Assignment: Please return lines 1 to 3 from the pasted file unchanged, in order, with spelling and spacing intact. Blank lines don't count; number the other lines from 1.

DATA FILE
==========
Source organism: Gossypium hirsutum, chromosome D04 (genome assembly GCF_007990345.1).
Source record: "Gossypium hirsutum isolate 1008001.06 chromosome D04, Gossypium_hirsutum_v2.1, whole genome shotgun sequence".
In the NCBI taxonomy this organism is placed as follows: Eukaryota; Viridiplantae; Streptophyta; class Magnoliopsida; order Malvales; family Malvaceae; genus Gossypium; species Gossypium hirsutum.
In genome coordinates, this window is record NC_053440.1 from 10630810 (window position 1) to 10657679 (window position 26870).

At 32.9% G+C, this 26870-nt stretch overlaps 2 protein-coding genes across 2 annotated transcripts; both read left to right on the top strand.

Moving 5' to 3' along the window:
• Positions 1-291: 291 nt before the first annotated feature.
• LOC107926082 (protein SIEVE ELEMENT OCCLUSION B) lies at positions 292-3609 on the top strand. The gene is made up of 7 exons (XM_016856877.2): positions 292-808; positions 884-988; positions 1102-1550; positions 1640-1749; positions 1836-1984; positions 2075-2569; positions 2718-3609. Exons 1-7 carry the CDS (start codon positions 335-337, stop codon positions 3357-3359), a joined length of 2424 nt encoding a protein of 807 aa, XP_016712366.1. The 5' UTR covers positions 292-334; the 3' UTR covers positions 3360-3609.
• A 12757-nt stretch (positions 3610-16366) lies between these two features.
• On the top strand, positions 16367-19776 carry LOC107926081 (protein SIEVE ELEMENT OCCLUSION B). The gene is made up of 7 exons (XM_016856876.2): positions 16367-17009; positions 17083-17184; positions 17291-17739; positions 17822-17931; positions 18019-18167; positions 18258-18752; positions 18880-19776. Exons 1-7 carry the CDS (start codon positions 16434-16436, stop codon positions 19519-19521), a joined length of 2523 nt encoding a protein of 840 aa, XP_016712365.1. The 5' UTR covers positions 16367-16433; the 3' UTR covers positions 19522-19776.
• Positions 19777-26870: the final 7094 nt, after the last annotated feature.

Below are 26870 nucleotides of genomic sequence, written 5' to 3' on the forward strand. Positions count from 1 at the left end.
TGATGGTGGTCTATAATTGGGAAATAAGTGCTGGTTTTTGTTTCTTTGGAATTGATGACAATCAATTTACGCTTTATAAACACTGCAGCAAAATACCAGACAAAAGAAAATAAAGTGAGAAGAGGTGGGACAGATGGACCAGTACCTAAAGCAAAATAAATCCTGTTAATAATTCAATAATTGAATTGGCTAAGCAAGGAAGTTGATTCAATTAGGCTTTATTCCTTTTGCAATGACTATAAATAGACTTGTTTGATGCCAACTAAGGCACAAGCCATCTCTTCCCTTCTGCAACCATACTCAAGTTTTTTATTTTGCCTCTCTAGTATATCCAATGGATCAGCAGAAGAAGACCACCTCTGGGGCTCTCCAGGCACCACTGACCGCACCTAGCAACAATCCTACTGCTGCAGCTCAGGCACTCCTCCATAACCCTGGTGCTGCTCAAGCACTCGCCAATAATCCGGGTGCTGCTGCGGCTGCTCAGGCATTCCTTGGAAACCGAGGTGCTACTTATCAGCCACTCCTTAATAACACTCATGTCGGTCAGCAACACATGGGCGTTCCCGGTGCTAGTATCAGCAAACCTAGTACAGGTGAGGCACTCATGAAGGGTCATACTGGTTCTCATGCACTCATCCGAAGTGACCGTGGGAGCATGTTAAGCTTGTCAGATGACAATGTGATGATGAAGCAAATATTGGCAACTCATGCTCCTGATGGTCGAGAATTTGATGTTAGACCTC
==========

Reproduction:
Source organism: Gossypium hirsutum, chromosome D04 (genome assembly GCF_007990345.1).
Source record: "Gossypium hirsutum isolate 1008001.06 chromosome D04, Gossypium_hirsutum_v2.1, whole genome shotgun sequence".
In the NCBI taxonomy this organism is placed as follows: Eukaryota; Viridiplantae; Streptophyta; class Magnoliopsida; order Malvales; family Malvaceae; genus Gossypium; species Gossypium hirsutum.